Regional Housing Partnership officials appear before Charlottesville City Council

It has been a year and a half or so since the Thomas Jefferson Planning District Commission adopted a document called Planning for Affordability that sought to help all six regions in the community update the housing chapter of their respective Comprehensive Plan. 

The work is part of something called the Central Virginia Regional Housing Partnership, a subset of the TJPDC. This month, members of the partnership have been appearing before different elected bodies to share what the group does. Albemarle County’s turn is this Wednesday, but Charlottesville City Council saw the presentation on January 17. (view the presentation)

“The ‘why’ behind the partnership was created is that we all know we have housing affordability issues and its not just specific to any one jurisdiction that’s in the Commission,” said Ned Gallaway, the Rio District representative on the Albemarle Board of Supervisors. “It is a regional issue and while regional solutions may vary depending on if you are urban or rural, perhaps our solutions with our boundaries, but the information sharing, the data collection, and the efforts should be shared to help us all solve the problem.” 

(view the presentation)

Partnership meetings are intended to be places to discuss issues such as length of time it takes to get a building permit.  That came up at the meeting in December, for instance. 

Gallaway said that each locality still controls its own policies, but the partnership serves as a way for staff in each to be able to get resources. 

“Think of the Regional Housing Partnership as a living tool box if you will,” Gallaway said. “If you need a place to bounce ideas off of or to discuss or to pull data from, that’s what you would come to the partnership for.” 

A major force behind the creation of the partnership is Keith Smith, a Realtor and Fluvanna County representative on the TJPDC. 

“I’m a private sector person,” Smith said. “It was part of the thought process in helping put this together [that] I was finding that the public sector, the nonprofit sector, and the private sector just really weren’t communicating well. They were speaking the same thing but in different languages.”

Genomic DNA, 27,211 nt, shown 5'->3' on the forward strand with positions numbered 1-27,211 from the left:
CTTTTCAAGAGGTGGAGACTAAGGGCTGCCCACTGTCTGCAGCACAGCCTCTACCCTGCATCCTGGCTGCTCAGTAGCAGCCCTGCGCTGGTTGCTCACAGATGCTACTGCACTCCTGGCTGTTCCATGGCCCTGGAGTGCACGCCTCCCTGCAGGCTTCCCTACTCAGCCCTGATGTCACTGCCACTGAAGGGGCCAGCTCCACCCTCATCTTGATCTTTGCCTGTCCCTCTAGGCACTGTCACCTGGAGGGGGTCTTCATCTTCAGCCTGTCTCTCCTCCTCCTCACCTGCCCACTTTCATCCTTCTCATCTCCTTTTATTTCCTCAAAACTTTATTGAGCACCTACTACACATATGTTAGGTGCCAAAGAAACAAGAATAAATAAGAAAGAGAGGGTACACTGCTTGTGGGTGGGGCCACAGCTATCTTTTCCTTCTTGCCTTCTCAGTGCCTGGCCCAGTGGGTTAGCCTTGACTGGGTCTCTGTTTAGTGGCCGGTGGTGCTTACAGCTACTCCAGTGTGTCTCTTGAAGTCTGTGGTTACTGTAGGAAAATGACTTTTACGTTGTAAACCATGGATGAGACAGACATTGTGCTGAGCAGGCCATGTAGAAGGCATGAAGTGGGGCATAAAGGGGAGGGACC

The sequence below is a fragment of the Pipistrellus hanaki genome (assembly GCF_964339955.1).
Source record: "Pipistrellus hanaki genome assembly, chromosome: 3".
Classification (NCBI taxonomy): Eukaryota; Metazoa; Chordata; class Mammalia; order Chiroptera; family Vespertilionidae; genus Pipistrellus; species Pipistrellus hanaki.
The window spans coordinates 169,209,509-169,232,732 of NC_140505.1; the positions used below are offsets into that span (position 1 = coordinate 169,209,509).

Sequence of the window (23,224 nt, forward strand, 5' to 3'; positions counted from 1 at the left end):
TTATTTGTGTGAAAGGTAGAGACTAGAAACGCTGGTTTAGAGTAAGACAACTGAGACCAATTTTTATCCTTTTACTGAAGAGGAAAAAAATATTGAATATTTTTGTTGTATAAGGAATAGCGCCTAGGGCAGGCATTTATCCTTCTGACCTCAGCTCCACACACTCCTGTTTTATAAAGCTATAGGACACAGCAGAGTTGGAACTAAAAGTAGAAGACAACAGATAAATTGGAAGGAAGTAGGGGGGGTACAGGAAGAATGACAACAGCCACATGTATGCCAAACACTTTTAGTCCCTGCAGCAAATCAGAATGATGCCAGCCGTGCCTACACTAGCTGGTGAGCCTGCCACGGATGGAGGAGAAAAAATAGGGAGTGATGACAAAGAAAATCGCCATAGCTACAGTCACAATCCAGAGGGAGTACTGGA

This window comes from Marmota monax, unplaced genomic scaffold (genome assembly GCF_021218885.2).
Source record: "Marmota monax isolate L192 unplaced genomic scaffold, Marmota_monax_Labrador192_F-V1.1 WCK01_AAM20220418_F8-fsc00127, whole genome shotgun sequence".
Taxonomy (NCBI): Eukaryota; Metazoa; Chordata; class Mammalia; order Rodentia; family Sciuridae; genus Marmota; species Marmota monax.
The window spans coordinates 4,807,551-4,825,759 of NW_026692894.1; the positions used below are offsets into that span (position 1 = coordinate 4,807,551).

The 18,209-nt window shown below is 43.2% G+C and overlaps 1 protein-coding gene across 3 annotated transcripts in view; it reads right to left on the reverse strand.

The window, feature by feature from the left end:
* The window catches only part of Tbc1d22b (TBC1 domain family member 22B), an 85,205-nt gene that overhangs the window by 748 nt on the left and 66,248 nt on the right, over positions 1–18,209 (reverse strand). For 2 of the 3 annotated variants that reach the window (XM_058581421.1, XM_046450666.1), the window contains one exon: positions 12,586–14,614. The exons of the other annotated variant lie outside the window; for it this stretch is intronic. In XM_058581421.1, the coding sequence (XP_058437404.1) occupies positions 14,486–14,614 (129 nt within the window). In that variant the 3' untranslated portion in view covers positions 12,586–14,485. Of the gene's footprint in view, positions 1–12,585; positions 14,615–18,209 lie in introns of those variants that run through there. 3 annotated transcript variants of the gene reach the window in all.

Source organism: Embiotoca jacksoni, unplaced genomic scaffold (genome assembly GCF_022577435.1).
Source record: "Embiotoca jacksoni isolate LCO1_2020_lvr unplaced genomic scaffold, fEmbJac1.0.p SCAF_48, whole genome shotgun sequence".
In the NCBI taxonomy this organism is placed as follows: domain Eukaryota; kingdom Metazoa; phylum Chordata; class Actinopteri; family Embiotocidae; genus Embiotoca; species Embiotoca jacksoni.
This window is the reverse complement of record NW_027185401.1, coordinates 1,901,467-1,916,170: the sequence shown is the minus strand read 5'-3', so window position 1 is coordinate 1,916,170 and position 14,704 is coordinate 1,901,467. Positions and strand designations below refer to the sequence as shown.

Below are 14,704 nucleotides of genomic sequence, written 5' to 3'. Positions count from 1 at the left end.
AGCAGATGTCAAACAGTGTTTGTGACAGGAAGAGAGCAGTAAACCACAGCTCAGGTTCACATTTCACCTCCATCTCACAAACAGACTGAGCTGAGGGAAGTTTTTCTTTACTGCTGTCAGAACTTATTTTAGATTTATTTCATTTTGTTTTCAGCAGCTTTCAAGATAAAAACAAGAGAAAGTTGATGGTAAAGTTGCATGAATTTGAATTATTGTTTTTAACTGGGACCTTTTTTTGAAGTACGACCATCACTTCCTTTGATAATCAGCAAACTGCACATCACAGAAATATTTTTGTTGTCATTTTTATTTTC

Smith shared recent housing data that indicates that the number of units available for sale is going up but the price of each is also going up. 

“The units are all over the map but the prices are climbing up,” Smith said. 

In Charlottesville, the median sales prices for existing single family detached homes increased from $349,000 in 2018 to $475,000 in 2022. Existing townhomes, duplexes, and other single-family attached homes increased from a median sales price of $250,000 in 2018 to $328,000 in 2022. 

“Most know that I also chair the [Piedmont Community Land Trust] and I know a little about what the sales prices need to be to hit the 80 percent to 60 percent [area  median income],” Smith said. “And the sales price to do that needs to be at preferably below $200K but you can probably squeak it up in today’s interest rates to about $215K. Once you start going over that, you can’t fit within the 60 to 80 percent AMI.” 

Smith said the partnership also has a data committee that seeks to help get more information out to community members. Another idea for the partnership is to create a regional land bank for affordable housing projects. The partnership is pursuing a grant for a feasibility study at this time. 

City Councilor Brian Pinkston wanted to know if the partnership has access to the skills of an economist to model scenarios.

“What would it look like to have adequate supply?” Pinkston asked. “Theoretically I guess as supply goes up, costs go down but in Charlottesville it feels like no matter what you do, because of the draw of the University and because of the fact that it’s such a great place to live, it’s not fungible.” 

In other words, a ten percent increase in supply would not necessarily increase a corresponding decrease in price. 

Gallaway said the partnership still has limited funds and currently could not afford to hire an economist, but could apply for grants to do so. Smith said the data committee would look into the idea as well. 

Councilor Michael Payne said continued subsidies are the only solution for the many people in Charlottesville who are below 60 percent of AMI. 

“At this point we’re almost kidding ourselves if we think the supply side solutions are going to be enough to ever meet the biggest need in our community and we have to invest in subsidies and community land trusts, and a land bank because it’s just not going to be enough otherwise,” Payne said.

The Affordable Housing Plan adopted by Council in March 2021 morally commits the elected body to spending at least $10 million a year on housing. For more details on that, visit Information Charlottesville for a collection of previous segments on housing from Charlottesville Community Engagement

What do you want to know about the market? I now write a weekly column for C-Ville Weekly and I’m looking for ideas and questions to track down. It’s one area that so many don’t understand, and perhaps together we can figure more of it out. 

Before you go: The time to write and research of this article is covered by paid subscribers to Charlottesville Community Engagement. In fact, this particular installment comes from the January 31, 2023 edition of the program. To ensure this research can be sustained, please consider becoming a paid subscriber or contributing monthly through Patreon.

Leave a Reply

%d bloggers like this: